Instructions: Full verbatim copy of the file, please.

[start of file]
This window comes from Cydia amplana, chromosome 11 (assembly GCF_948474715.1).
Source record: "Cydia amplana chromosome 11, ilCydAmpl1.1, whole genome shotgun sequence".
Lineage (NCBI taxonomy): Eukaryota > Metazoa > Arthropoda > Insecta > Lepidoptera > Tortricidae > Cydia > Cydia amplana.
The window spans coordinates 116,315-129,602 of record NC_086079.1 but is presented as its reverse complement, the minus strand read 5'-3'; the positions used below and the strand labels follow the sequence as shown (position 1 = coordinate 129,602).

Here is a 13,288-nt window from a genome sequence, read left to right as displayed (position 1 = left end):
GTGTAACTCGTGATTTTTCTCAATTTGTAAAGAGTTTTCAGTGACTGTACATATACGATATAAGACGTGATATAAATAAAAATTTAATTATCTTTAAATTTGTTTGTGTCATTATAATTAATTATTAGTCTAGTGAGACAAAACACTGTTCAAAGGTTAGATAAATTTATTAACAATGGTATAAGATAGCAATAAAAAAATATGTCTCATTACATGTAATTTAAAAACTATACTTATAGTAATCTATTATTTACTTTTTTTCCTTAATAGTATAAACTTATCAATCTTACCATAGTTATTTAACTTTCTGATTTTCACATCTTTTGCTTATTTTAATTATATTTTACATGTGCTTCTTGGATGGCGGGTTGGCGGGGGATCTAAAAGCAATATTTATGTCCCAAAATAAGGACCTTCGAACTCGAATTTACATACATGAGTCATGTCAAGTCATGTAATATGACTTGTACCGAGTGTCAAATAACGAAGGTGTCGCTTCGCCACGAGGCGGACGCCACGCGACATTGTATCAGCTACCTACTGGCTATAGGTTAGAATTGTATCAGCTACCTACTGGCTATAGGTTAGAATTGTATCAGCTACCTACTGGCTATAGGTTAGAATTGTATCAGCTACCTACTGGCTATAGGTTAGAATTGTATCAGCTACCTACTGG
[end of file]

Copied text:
This window comes from Cydia amplana, chromosome 11 (assembly GCF_948474715.1).
Source record: "Cydia amplana chromosome 11, ilCydAmpl1.1, whole genome shotgun sequence".
Lineage (NCBI taxonomy): Eukaryota > Metazoa > Arthropoda > Insecta > Lepidoptera > Tortricidae > Cydia > Cydia amplana.
The window spans coordinates 116,315-129,602 of record NC_086079.1 but is presented as its reverse complement, the minus strand read 5'-3'; the positions used below and the strand labels follow the sequence as shown (position 1 = coordinate 129,602).

Here is a 13,288-nt window from a genome sequence, read left to right as displayed (position 1 = left end):
GTGTAACTCGTGATTTTTCTCAATTTGTAAAGAGTTTTCAGTGACTGTACATATACGATATAAGACGTGATATAAATAAAAATTTAATTATCTTTAAATTTGTTTGTGTCATTATAATTAATTATTAGTCTAGTGAGACAAAACACTGTTCAAAGGTTAGATAAATTTATTAACAATGGTATAAGATAGCAATAAAAAAATATGTCTCATTACATGTAATTTAAAAACTATACTTATAGTAATCTATTATTTACTTTTTTTCCTTAATAGTATAAACTTATCAATCTTACCATAGTTATTTAACTTTCTGATTTTCACATCTTTTGCTTATTTTAATTATATTTTACATGTGCTTCTTGGATGGCGGGTTGGCGGGGGATCTAAAAGCAATATTTATGTCCCAAAATAAGGACCTTCGAACTCGAATTTACATACATGAGTCATGTCAAGTCATGTAATATGACTTGTACCGAGTGTCAAATAACGAAGGTGTCGCTTCGCCACGAGGCGGACGCCACGCGACATTGTATCAGCTACCTACTGGCTATAGGTTAGAATTGTATCAGCTACCTACTGGCTATAGGTTAGAATTGTATCAGCTACCTACTGGCTATAGGTTAGAATTGTATCAGCTACCTACTGGCTATAGGTTAGAATTGTATCAGCTACCTACTGG